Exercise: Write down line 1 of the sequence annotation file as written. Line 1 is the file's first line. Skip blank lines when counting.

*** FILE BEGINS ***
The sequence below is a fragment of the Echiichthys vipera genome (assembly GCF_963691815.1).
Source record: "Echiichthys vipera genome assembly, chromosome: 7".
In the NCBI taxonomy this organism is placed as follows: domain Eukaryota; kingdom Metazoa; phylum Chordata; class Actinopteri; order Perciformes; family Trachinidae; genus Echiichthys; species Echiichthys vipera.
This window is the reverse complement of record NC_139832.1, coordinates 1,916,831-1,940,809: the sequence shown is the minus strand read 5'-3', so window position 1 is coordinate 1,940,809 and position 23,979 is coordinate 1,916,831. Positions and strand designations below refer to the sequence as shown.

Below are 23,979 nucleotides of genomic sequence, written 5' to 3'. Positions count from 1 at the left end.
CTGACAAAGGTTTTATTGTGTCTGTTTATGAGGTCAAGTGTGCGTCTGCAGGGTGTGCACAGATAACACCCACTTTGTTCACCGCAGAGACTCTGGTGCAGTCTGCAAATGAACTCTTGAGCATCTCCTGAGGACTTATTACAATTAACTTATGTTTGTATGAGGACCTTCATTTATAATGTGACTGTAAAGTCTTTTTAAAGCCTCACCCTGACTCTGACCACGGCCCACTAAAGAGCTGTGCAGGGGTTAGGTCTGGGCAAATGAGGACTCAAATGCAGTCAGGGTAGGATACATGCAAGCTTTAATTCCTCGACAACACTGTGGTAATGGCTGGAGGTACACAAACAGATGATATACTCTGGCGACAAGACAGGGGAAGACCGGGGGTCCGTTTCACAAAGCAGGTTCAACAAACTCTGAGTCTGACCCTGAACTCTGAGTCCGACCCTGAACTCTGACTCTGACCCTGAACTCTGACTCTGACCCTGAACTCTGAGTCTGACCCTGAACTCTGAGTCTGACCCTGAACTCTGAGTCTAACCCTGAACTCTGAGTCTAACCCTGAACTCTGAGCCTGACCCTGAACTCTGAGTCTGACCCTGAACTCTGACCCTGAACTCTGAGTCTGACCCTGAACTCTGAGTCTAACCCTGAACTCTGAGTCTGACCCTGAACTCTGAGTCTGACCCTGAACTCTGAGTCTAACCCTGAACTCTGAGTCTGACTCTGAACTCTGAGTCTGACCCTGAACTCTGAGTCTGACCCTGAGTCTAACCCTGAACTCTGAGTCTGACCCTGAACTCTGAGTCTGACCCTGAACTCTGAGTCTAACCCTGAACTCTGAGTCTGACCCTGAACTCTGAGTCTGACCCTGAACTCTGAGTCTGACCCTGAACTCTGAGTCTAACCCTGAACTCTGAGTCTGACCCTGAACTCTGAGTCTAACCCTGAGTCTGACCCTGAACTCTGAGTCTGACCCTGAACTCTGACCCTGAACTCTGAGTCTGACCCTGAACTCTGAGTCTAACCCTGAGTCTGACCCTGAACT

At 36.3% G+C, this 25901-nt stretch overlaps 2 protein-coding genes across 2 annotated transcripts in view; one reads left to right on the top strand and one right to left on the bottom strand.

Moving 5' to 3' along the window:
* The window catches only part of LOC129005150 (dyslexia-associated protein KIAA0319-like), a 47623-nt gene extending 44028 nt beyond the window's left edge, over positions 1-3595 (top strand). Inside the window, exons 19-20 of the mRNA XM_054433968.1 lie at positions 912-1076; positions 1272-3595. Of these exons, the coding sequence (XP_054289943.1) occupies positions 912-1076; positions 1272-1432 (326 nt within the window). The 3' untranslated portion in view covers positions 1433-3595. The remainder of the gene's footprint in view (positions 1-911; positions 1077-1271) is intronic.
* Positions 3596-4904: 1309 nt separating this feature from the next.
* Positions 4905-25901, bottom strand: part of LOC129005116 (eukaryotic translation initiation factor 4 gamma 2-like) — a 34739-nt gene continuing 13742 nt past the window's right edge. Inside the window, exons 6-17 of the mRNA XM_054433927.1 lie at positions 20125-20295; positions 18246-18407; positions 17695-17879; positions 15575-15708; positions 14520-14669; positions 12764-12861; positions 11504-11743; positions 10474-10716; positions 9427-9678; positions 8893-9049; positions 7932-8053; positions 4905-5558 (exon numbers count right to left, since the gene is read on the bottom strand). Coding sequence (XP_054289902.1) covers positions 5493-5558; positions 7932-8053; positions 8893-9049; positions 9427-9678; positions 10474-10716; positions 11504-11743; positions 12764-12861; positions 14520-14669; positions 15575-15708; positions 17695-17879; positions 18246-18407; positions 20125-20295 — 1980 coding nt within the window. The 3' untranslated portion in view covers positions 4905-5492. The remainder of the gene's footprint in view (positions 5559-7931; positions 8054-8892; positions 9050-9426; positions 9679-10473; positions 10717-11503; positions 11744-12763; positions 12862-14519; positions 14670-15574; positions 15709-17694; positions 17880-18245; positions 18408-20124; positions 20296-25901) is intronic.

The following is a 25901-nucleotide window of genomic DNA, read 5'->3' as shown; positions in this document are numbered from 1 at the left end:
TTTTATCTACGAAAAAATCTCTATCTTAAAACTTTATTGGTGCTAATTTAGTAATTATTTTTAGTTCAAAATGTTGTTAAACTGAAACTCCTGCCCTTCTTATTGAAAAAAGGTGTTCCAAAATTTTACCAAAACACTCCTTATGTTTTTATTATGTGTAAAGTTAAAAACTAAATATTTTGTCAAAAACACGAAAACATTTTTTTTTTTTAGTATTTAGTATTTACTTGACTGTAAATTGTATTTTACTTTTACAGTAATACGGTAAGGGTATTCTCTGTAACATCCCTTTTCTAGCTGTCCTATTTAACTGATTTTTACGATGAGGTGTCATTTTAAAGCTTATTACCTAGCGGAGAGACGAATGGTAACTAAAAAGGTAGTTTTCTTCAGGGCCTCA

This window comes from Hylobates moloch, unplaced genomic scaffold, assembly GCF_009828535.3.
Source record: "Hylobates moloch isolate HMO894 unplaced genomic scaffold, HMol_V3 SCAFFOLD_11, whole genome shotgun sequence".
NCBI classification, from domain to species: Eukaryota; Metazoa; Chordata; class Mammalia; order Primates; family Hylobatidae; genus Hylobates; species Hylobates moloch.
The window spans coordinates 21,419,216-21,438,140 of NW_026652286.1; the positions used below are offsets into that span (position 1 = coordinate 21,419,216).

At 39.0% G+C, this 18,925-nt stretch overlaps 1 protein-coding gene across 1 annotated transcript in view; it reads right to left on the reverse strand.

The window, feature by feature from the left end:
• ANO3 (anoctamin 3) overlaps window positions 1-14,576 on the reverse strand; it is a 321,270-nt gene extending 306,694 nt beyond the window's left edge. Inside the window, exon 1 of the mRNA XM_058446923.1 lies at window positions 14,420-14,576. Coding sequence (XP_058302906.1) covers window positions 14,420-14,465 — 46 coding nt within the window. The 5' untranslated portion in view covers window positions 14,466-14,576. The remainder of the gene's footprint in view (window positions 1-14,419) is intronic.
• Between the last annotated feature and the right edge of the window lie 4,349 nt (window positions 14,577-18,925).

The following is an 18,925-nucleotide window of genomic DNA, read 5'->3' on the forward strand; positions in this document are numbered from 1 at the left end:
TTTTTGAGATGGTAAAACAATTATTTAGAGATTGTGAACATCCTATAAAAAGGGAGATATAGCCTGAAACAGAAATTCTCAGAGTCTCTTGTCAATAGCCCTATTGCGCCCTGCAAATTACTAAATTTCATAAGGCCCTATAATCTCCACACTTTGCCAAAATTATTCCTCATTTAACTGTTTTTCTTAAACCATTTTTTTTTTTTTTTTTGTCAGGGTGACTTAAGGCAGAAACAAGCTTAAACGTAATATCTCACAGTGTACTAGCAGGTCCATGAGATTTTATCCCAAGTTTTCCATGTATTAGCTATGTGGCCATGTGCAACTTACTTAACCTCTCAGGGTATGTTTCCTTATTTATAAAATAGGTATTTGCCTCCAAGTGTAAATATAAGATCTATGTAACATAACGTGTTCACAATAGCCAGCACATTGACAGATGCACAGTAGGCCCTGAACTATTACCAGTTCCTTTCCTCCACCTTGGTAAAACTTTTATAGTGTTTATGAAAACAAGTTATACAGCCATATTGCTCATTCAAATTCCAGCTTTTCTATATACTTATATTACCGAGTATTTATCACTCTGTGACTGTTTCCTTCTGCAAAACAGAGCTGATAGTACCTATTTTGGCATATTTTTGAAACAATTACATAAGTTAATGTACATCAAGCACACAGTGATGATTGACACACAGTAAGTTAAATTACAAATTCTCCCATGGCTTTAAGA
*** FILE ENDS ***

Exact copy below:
The sequence below is a fragment of the Echiichthys vipera genome (assembly GCF_963691815.1).